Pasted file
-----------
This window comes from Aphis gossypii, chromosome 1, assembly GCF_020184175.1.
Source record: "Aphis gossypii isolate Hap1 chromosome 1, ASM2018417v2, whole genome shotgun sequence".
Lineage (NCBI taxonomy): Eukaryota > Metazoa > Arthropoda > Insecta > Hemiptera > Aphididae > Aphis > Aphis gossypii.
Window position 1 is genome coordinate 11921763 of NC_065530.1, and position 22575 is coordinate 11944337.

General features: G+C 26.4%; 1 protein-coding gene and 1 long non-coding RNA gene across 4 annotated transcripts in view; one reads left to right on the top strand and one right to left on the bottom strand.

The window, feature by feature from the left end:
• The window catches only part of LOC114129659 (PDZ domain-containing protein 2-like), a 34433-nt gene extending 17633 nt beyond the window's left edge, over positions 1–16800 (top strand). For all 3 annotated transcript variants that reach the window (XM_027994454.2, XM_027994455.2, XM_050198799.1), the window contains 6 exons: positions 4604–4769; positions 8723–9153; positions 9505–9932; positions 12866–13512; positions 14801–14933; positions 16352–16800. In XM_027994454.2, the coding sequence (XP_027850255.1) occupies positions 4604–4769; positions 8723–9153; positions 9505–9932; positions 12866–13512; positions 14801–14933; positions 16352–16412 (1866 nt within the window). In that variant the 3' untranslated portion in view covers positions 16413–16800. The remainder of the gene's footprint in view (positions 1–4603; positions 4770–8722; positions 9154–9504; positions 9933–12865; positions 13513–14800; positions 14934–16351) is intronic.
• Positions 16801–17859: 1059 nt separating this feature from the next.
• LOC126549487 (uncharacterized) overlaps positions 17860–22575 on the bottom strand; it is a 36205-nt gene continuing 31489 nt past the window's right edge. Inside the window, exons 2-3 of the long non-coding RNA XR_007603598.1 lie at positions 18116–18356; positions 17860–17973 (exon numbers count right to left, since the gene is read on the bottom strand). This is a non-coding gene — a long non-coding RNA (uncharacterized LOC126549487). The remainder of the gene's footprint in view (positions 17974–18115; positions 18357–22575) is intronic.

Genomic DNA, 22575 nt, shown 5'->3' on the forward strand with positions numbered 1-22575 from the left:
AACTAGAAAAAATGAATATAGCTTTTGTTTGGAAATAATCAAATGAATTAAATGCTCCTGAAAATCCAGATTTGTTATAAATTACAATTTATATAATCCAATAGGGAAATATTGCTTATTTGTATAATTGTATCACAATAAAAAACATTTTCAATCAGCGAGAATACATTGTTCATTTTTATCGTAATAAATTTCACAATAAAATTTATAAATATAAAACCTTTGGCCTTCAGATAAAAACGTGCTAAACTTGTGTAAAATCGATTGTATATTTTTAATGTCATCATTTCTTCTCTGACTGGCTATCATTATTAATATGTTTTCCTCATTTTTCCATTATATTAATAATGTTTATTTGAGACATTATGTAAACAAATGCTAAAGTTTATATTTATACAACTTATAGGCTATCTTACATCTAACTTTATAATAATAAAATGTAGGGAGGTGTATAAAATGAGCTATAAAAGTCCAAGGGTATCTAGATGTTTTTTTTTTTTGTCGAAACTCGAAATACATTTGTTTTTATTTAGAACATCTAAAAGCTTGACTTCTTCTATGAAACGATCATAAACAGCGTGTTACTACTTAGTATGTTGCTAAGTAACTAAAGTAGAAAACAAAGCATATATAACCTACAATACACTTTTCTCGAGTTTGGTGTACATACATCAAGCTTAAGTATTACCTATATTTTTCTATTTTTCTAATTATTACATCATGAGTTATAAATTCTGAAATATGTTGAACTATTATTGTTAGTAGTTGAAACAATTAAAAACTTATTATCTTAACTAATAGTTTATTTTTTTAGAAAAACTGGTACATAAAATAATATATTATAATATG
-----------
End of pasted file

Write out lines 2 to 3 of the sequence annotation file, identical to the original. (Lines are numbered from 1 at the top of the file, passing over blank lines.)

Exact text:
Source record: "Aphis gossypii isolate Hap1 chromosome 1, ASM2018417v2, whole genome shotgun sequence".
Lineage (NCBI taxonomy): Eukaryota > Metazoa > Arthropoda > Insecta > Hemiptera > Aphididae > Aphis > Aphis gossypii.